By Mike Soraghan - 10/21/09 12:27 AM EDT
House Democrats are looking at re-branding the public health insurance option as Medicare, an established government healthcare program that is better known than the public option.
While much of the public is foggy on what a public option actually is, people understand Medicare. It also would place the new public option within the rubric of a familiar system rather than something new and unknown.
The idea has bubbled up among House Democrats and leaders in the past week, most prominently in a caucus meeting last Thursday.
Rep. Mike Ross (D-Ark.) spoke out last week in favor of re-branding the public option as Medicare, startling many because he has loudly proclaimed his opposition to a public option.
Rep. Jim Oberstar (D-Minn.), the veteran chairman of the House Transportation Committee, also voiced his support, as did House Majority Whip James Clyburn (D-S.C.).
John Schadl, a spokesman for Oberstar, explained the congressman likes the idea because people are familiar with Medicare.
“One of his concerns is that people don’t know what a public option is. Medicare is a public option,” Schadl said. He said Oberstar started talking about “Medicare for Everyone” during August town hall meetings.
A notable incident last summer demonstrated the popularity of Medicare and the confusion over the public option when a man famously told Rep. Bob Inglis (R-S.C.), “Keep your government hands off my Medicare.”
Speaker Nancy Pelosi (D-Calif.) planned to unveil a proposal to her caucus Tuesday night that would include the public option favored by liberals in the healthcare bill Democrats want to bring to the floor, according to two House sources.
The plan, called the “robust” option or “Medicare Plus 5” in the jargon that has emerged on Capitol Hill, ties provider reimbursement rates to Medicare, adding 5 percent. Leaders are planning to roll the bill out next week, and are hoping to vote the first week in November
Some Democrats say there’s no need to rename a legislative concept that’s gained steadily in support since being lambasted as a “government takeover” in August. A Washington Post-ABC poll published Tuesday showed 57 percent of the public supports the idea — up five points since August — while 40 percent opposes it.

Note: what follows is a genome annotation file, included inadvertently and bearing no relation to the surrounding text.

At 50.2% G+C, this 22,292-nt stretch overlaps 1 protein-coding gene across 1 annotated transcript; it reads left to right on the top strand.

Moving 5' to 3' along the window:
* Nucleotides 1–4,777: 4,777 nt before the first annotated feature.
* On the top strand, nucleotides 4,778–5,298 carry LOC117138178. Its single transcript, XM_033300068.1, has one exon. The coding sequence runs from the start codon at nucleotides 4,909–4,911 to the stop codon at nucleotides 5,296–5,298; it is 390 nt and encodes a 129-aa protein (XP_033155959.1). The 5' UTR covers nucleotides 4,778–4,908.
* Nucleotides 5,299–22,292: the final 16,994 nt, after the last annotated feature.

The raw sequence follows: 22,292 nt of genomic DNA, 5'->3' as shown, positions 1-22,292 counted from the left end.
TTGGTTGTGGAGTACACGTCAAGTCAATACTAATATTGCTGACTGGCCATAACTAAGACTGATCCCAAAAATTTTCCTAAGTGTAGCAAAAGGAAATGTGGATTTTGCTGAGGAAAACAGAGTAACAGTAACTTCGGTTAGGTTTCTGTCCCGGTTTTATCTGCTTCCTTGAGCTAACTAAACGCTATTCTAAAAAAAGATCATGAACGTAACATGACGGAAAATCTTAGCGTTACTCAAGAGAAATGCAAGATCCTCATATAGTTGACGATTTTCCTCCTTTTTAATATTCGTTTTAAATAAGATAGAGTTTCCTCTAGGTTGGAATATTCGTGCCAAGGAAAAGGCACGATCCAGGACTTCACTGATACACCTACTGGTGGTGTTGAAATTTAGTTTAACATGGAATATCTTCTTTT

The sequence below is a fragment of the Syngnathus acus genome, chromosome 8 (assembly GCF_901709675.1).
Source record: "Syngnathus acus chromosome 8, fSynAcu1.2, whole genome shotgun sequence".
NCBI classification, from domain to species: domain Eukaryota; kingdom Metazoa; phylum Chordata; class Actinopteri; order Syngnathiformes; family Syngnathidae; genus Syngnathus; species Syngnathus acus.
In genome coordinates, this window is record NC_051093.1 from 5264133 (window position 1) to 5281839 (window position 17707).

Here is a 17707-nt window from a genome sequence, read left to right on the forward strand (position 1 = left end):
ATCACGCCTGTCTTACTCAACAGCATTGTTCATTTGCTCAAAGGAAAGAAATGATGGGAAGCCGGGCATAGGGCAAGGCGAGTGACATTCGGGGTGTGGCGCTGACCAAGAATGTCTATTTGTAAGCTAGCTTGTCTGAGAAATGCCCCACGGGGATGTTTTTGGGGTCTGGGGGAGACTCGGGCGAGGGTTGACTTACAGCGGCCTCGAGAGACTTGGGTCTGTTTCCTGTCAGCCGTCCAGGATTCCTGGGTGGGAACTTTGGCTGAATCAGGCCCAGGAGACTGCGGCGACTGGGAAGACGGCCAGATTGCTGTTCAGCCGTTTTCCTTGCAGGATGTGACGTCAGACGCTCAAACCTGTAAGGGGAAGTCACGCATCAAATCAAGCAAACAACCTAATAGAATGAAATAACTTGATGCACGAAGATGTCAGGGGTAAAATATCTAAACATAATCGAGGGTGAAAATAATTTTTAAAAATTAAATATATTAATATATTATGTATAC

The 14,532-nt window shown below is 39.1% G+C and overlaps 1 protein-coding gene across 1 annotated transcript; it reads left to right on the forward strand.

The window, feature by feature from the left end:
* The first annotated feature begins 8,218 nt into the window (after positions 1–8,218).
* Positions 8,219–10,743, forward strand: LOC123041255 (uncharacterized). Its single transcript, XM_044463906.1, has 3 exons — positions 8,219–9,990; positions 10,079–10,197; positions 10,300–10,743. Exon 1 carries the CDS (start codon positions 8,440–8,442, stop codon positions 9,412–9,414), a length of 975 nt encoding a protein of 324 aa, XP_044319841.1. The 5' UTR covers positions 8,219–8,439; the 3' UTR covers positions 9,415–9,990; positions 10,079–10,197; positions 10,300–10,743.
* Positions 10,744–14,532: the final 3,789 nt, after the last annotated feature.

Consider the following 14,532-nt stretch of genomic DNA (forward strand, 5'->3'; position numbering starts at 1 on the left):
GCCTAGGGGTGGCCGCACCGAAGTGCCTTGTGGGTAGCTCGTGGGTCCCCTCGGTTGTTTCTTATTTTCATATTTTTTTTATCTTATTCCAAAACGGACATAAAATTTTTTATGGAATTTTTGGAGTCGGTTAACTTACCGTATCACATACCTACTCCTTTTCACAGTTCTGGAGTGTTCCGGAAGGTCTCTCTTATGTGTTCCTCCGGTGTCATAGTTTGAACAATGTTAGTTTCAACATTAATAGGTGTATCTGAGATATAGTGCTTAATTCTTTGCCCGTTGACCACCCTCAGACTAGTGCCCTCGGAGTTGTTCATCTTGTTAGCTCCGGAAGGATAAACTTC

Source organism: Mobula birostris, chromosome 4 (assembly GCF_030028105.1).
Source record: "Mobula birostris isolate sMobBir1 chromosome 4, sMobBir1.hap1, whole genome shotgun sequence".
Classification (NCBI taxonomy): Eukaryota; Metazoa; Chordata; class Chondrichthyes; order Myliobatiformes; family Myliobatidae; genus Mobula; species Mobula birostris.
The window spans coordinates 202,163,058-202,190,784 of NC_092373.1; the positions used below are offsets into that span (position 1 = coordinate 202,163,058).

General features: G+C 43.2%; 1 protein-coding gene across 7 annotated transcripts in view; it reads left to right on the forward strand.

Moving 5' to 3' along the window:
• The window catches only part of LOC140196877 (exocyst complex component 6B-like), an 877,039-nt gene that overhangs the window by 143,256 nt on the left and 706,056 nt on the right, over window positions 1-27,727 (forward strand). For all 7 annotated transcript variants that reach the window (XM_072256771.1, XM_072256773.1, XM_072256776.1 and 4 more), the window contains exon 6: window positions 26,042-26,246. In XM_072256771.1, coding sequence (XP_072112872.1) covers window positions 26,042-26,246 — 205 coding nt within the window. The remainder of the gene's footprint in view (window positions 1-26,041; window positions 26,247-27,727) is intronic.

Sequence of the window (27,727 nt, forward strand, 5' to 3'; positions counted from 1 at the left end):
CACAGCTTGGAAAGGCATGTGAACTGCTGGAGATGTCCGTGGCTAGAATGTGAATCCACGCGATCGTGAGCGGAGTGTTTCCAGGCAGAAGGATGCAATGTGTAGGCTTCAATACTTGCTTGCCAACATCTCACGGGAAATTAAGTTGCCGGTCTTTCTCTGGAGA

“It keeps polling better and better as a public health insurance option,” said a senior Democratic aide. “I don’t think it’s changing.” Polling experts, however, have documented that many people don’t know what a public option is, and that small changes in language can cause poll results to vary widely. An August poll by Penn, Schoen and Berland Associates showed that only 37 percent of those polled correctly identified the public option from a list of three choices.
“Before this year, few people had ever heard of the term ‘public option,’ ” Ross said last week.
It’s not clear exactly how the new Medicare idea would work. Some want to expand Medicare itself to uninsured people under 65. Others want to simply rename what is now called the public health insurance option.
Oberstar, who supports a “single-payer” system that would be completely run by the government, doesn’t want a Medicare public option to be based on existing Medicare rates because he believe Minnesota is one of the states shortchanged by Medicare reimbursements.
Republicans mocked the idea of re-branding a plan they still consider a government takeover of healthcare.
Republicans also note that Medicare is already $37 trillion in the hole and is projected to go bankrupt by 2018. “Has anyone noticed that Medicare is completely broke?” said Andrew Biggs, a scholar at the American Enterprise Institute who worked in the White House on President George W. Bush’s plan to overhaul Social Security.
The public health insurance option would be a government-run plan designed to push all insurance premiums down by creating more competition in a business where one or two insurers dominate many markets. The idea has gotten a cool reception from some Senate Democrats, and Republicans are adamantly opposed. But Pelosi has flatly stated that the House bill will include a public option.
In a closed-door caucus meeting last week, Ross, one of the most conservative Democrats in the House, offered support for expanding Medicare, saying it would prevent the need to create a new bureaucracy. He said he wasn’t advocating a plan, however, and added that the new coverage would have to have much higher reimbursements for physicians and hospitals. He also said it would need to compete with private insurers.
In an odd reversal, that idea was shot down as too liberal by House Energy and Commerce Committee Chairman Henry Waxman (D-Calif.), himself a liberal champion. Waxman said expanding Medicare would essentially move toward a fully government-run single-payer system, while the public option was designed to spur competition.
People have been talking about some sort of Medicare Part E since Congress debated the prescription drug benefit, Medicare Part D, in 2003. In the 2004 Democratic presidential primaries, Rep. Dennis Kucinich (D-Ohio) called his single-payer coverage proposal “Medicare Part E.”
The idea of expanding Medicare while still keeping private insurance was proposed in 2007 by Johns Hopkins University Professors Gerard Anderson and Hugh Waters. They presented a paper at a forum of the Brookings Institution advocating “Medicare Part E(veryone),” and said their proposal would expand Medicare to ensure universal coverage while allowing people to stay on their employers’ health plans.